(H/T Tree Frog)
(H/T Tree Frog)
A few things are known for sure. First Lady Jacqueline Kennedy, 34 years old and dressed in a U.S.-made knock off of a pink Chanel suit, was looking at her husband’s face with concern from inches away when a bullet shattered his head.
After that horrible moment, Jackie had to pull herself together, give Jack the funeral he deserved. She assumed that her husband’s enemies had killed him. A week after the assassination, she and her brother-in-law Robert Kennedy confided in a friend, William Walton. They said they believed Dallas was the work of a high-level domestic plot, meaning JFK’s enemies on the political right.
But mostly Jackie didn’t want to think about who killed Jack. She was close to insane with grief, clutching to her brother-in-law who was devastated as well. She was often suicidal. And so Jackie fades from the crime story. The men who dominate the discussions of JFK conspiracy theories are often united in ignoring the views of the woman closest to the crime.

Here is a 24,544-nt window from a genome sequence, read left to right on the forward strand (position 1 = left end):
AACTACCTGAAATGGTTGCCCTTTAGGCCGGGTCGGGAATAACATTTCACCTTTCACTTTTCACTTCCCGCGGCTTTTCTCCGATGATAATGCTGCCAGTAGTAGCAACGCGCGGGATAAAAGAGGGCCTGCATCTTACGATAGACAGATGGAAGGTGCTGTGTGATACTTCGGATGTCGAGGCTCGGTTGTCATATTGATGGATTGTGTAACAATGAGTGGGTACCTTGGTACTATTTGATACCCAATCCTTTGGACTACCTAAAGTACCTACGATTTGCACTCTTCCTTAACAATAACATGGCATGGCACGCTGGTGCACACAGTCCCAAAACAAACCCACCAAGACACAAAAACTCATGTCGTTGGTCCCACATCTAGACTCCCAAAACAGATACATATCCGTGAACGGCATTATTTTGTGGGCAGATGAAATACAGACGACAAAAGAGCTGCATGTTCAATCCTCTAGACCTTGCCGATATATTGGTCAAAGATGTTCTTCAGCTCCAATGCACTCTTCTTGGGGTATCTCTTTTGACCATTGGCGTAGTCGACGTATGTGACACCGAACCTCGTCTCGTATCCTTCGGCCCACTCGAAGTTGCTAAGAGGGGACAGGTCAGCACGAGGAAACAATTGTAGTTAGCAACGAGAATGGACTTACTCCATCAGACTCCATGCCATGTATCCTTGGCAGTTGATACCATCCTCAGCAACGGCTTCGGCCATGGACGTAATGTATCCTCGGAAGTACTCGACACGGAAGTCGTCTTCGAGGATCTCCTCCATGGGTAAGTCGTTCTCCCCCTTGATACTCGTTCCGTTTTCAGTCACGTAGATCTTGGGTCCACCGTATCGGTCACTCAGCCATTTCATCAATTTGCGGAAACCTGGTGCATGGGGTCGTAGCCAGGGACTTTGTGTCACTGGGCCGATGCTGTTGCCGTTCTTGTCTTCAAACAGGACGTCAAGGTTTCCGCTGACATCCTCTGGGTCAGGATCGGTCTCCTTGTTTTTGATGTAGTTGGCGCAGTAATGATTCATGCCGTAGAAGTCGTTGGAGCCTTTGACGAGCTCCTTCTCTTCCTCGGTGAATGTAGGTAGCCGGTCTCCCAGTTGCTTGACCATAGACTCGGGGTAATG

She was an unknown woman present during the 1963 assassination of President John F Kennedy. Read more
Gayle Nix Jackson is looking for it. They call it the Nix film. It was taken by her grandfather Orville Nix on November 22, 1963 in Dallas.
What Jackson says is indisputably true.
Bill Kelly points out that Hunter S. Thompson coined his immortal phrase “fear and loathing” on the day of JFK’s assassination. In three words, the gonzo journalist had captured a mood that would never go away.
Here’s the most comprehensive compilation of eyewitness testimony from the Dealey Plaza crime scene, courtesy of Stewart Galanor and the Mary Farrell Foundation.
Skip the theories and focus on what 216 witnesses said.
From a rare 7″ track given away free with the NME magazine in February 1987.
The potency of JFK’s assassination in the American imagination is distilled in this trailer for the Hulu Series based on Stephen King’s time-travel novel
My faint apologies for the slow rate of posting. There is too much to talk about in the world of JFK (the Stephen King movie, David Talbot on Allen Dulles, and the October 2017 JFK data dump to name but three) and too little time. Read more
In a recent presentation at New York’s Hunter College, independent scholar Max argued the Zapruder film is not only the most famous, but also the most misunderstood, piece of evidence about the John F. Kennedy assassination. Read more
How the market values tangible reminders of JFk’s death: highly.